In Rare Move, Texas Gov. Commutes Inmate's Death Sentence

Foster was to die today for murder, even though he never pulled the trigger.

Aug. 30, 2007 -- Kenneth Foster, the man sentenced to die this evening even though he did not pull the trigger that killed Michael LaHood Jr. in 1996, was spared today by Texas Gov. Rick Perry.

"After carefully considering the facts of this case, along with the recommendations from the Board of Pardons and Paroles, I believe the right and just decision is to commute Foster's sentence from the death penalty to life imprisonment," Perry said in a statement. "I am concerned about Texas law that allows capital murder defendants to be tried simultaneously, and it is an issue I think the legislature should examine."

Foster will now only serve a life sentence. A spokeswoman for the Governor said that Foster will be eligible for parole beginning in 2036. He had been tried for the murder alongside Mauriceo Brown, who shot LaHood after attempting to rob him. Brown was executed for the murder last year.

Perry's decision came about an hour after the Texas Board of Pardons and Paroles voted 6-1 to recommend that Perry commute the sentence.

Foster was set to be executed for LaHood's murder. He did not actually pull the trigger that killed the man, but was convicted under a Texas law that makes an accomplice to murder subject to the death penalty.

Hampton had told earlier this month that he was not hopeful that Foster's appeal would be granted. "The odds are extremely low," he said then.

Foster's wife, Tasha Narez-Foster, was breathless and ecstatic after she heard news that clemency was granted.

"As soon as I realized what was happening I was crying….I just just crying and now everything is going to be fine," Narez-Foster told "Right now we're just going to buy a bottle of champagne, open it up, and celebrate."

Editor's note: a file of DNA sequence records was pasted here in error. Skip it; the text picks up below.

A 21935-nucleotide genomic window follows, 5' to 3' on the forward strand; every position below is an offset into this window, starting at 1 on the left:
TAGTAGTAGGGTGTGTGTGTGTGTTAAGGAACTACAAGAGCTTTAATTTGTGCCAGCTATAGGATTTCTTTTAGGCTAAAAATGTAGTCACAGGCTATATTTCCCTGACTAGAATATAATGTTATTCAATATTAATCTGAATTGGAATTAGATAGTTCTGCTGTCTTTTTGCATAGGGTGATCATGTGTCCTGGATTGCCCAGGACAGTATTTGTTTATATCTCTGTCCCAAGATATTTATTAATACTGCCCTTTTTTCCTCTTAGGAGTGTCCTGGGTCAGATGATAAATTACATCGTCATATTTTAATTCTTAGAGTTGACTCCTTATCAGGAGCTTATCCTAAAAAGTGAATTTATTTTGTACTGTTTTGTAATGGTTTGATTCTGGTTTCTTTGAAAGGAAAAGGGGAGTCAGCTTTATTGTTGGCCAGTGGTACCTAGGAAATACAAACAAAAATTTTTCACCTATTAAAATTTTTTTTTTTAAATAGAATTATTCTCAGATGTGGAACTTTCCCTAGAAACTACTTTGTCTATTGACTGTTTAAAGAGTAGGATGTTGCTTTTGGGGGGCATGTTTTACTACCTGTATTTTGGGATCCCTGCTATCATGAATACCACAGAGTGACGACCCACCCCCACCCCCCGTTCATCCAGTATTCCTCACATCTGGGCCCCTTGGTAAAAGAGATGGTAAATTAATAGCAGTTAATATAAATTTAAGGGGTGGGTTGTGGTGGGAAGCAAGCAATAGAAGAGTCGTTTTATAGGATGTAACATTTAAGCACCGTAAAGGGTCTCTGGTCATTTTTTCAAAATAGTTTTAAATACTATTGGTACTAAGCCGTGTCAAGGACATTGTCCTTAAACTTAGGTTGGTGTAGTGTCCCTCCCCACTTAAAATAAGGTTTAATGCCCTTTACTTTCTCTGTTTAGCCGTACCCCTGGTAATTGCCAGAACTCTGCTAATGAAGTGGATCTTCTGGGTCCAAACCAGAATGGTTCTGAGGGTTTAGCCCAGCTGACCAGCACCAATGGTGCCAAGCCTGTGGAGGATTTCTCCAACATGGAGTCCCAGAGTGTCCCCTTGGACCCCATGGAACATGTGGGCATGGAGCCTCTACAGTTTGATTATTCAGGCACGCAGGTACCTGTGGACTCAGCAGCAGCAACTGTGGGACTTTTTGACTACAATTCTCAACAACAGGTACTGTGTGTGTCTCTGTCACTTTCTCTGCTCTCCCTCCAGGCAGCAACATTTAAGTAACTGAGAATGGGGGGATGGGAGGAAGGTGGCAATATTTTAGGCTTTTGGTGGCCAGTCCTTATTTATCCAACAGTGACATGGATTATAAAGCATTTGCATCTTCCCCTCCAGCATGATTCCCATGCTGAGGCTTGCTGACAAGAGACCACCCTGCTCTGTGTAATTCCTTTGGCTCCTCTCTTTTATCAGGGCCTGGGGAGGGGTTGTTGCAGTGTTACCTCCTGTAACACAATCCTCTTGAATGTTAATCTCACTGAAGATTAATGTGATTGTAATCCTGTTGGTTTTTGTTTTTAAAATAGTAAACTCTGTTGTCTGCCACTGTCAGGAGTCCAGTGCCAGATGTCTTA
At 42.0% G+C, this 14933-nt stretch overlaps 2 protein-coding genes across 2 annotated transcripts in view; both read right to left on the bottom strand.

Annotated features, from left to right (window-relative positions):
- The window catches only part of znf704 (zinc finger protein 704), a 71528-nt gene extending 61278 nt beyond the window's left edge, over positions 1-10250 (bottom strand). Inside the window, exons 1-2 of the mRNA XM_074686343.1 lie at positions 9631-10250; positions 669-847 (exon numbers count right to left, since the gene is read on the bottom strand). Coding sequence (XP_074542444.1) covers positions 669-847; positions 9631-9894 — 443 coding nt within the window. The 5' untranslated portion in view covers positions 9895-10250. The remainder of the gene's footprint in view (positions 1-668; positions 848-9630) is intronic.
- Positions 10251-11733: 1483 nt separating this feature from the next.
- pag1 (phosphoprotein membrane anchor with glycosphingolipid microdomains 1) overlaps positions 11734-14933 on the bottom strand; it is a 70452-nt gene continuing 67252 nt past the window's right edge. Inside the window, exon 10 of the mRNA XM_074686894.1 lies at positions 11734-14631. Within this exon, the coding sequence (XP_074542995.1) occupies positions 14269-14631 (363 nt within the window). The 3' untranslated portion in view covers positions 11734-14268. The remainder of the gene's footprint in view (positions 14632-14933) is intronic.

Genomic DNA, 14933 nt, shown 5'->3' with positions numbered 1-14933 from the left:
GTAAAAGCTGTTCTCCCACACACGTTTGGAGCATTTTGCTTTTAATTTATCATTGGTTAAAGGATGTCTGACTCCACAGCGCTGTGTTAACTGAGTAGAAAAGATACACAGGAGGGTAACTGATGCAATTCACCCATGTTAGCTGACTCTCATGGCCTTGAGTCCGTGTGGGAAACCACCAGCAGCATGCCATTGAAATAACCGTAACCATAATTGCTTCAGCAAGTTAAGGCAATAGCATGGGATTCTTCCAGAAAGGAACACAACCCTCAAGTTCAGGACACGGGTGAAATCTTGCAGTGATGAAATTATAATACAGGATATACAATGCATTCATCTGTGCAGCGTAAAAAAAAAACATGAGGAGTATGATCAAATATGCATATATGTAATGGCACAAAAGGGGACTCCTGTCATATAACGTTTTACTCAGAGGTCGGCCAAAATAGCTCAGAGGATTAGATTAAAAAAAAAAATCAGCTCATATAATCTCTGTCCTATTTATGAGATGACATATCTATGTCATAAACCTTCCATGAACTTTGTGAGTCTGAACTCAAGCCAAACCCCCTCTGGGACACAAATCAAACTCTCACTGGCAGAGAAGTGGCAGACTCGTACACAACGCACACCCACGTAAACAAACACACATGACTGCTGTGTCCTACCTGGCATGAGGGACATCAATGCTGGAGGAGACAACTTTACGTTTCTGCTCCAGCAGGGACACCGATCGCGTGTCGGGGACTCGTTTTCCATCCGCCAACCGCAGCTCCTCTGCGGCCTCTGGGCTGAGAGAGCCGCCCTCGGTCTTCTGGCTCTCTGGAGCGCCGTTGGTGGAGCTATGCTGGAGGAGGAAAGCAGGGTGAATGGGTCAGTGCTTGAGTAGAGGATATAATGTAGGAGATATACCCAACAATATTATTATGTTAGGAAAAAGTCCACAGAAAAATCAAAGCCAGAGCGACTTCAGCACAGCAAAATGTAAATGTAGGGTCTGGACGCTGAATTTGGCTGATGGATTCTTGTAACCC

Though she has not talked to Foster since news of Perry's clemency was handed down, she was with him when he heard that the Board of Pardons and Paroles had recommended clemency.

"Kenneth, his head fell to the table, he was hiding his head in his hands. It was just, oh – I cannot begin to express what we're feeling right now," she exclaimed.

Foster was on death row today stemming from an incident in the early morning of Aug. 15, 1996. Foster, who was 19 at the time, had been driving around drunk and high on marijuana with three friends, committing armed robberies. At about 2 a.m., Foster's passenger, Mauriceo Brown, jumped out of the car, approached LaHood as he stood with his girlfriend, and tried to rob him. With Foster sitting in the car about 80 feet away, Brown shot and killed LaHood.

Foster has testified that he did not know that Brown -- who was executed last year -- was going to kill LaHood. Foster and Brown were tried together, and prosecutors charged that Foster, as an accomplice, could be held capitally liable under Texas' "law of parties."

"He was guilty. He was driving that car, he helped set that up, he was reaping the rewards. It was all of them working together on it," Susan Reed, the district attorney of Bexar County, where the case was prosecuted, told earlier this month.

Hampton agrees that Foster should be held liable for the crimes he did commit that evening. But he maintains that executing someone who was at the scene of a murder based on what they were thinking -- specifically, whether Foster knew a murder was going to occur -- is a miscarriage of justice.

Texas is the only state in the country where a person may be executed if a murder he or she did not anticipate or plan occurs during the course of another crime they committed, Hampton said.

Foster's wife, Narez-Foster, said this morning, before the pardon had been handed down, that her husband is "in very high spirits." She said she would see Kenneth in the afternoon, and that they were hopeful he would win his appeal.

"He said that he is very hopeful. He's thinking that everything is looking good. He is absolutely not sad. He's doing alright so far," Narez-Foster, sounding calm and composed, said today.

In an interview with The Associated Press before the pardon was handed down today, Foster -- who has become a poet and activist since entering prison, in addition to getting married earlier this year -- said that his actions that night were reprehensible. But Foster has maintained that he does not deserve to die for his actions.

"It was wrong," Foster told the AP. "I don't want to downplay that. I was wrong for that. I was too much of a follower. I'm straight up about that."